at home and abroad.

'The musical standard has improved dramatically over the last year and a hall, which \Vlll enable us to put on the kind of works we're hoping to do in the next few years,’ says Marshall But With Handel's Messiah, Faure's Requiem and Elgar's Dream of Gerontius all on the cards, isn't it all a bit ll'ddlllOlIdl)

'You have to keep repeating some music eveiy ten or so years because you've got another generation of people who've never sung it,' says Marshall ’In a sense, you've got to teach the traditional so that you can do the more avant garde (Kelly Apterl

preview MUSIC

EXPERIMENTAL ELECTRONIC Scatter Glasgow: 13th Note, Fri 28 Jul.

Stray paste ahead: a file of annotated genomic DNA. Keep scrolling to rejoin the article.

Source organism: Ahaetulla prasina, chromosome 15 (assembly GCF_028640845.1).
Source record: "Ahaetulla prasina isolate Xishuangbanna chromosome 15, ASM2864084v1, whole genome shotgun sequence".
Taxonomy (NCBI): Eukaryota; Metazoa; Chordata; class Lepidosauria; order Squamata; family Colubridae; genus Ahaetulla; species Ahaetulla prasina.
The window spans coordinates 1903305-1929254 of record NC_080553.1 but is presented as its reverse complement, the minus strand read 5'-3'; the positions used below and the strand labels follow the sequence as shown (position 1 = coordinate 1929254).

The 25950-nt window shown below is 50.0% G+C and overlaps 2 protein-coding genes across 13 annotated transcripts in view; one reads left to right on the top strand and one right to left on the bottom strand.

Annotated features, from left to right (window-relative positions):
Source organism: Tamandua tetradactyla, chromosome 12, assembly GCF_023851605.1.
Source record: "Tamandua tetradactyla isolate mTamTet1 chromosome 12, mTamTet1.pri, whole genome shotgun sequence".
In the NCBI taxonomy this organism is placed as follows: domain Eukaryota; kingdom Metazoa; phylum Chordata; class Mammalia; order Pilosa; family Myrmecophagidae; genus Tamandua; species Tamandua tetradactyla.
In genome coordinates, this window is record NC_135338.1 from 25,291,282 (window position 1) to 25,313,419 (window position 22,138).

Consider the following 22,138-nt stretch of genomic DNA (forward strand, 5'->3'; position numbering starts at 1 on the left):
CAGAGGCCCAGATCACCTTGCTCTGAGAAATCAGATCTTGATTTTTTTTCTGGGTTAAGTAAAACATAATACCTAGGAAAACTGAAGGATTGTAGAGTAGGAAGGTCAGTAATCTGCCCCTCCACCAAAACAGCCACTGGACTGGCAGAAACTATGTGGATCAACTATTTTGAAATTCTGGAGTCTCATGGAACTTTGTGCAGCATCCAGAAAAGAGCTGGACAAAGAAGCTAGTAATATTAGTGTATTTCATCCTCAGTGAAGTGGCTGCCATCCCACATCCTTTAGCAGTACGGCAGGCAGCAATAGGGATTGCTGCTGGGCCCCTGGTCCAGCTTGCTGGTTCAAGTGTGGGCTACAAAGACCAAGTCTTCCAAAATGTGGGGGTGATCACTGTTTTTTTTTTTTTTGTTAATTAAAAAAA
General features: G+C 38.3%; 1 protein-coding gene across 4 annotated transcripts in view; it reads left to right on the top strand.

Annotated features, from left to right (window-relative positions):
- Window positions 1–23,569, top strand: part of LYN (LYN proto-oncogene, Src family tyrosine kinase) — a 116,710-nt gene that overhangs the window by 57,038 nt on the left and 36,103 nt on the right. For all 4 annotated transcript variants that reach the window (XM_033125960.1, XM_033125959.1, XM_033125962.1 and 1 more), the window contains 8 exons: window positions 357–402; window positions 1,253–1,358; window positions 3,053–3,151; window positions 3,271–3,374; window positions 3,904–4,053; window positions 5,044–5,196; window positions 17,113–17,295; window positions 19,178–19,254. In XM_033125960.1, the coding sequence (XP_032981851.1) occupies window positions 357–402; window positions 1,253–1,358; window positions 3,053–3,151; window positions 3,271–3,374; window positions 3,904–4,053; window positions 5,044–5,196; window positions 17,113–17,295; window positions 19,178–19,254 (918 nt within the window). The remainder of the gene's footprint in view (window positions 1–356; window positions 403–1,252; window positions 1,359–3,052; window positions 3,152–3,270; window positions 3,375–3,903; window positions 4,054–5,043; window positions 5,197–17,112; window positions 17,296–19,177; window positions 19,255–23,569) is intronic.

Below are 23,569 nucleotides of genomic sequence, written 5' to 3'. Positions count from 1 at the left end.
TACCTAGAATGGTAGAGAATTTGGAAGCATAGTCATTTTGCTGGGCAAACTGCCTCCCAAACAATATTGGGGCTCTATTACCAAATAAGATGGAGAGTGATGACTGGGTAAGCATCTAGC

Over the past five years Liam Stefani's Scatter operation has been a ever- pulsating beacon in a sea of mindless dreck for the adventurous new music fan Initially begun as a record label dedicated to releasing all improvised music by hmvyweight free-kings like guitarist Derek Bailey and singalong sopi'anist l_ol Coxhill, Stefani's remit soon \“.’|(l(?ll(‘(l to include the glorious gush of new experimental music that lit-up the otherwise culturally grim late-90s Since then Scatter nights at Glasgows l3th Note Cafe have taken in everything from extended space- rock marathons, clissonant folk-tiaang and, in the case of a solo set by l\.«lorphogenesis' Michael Prime, the microtonal breath of a cactus plant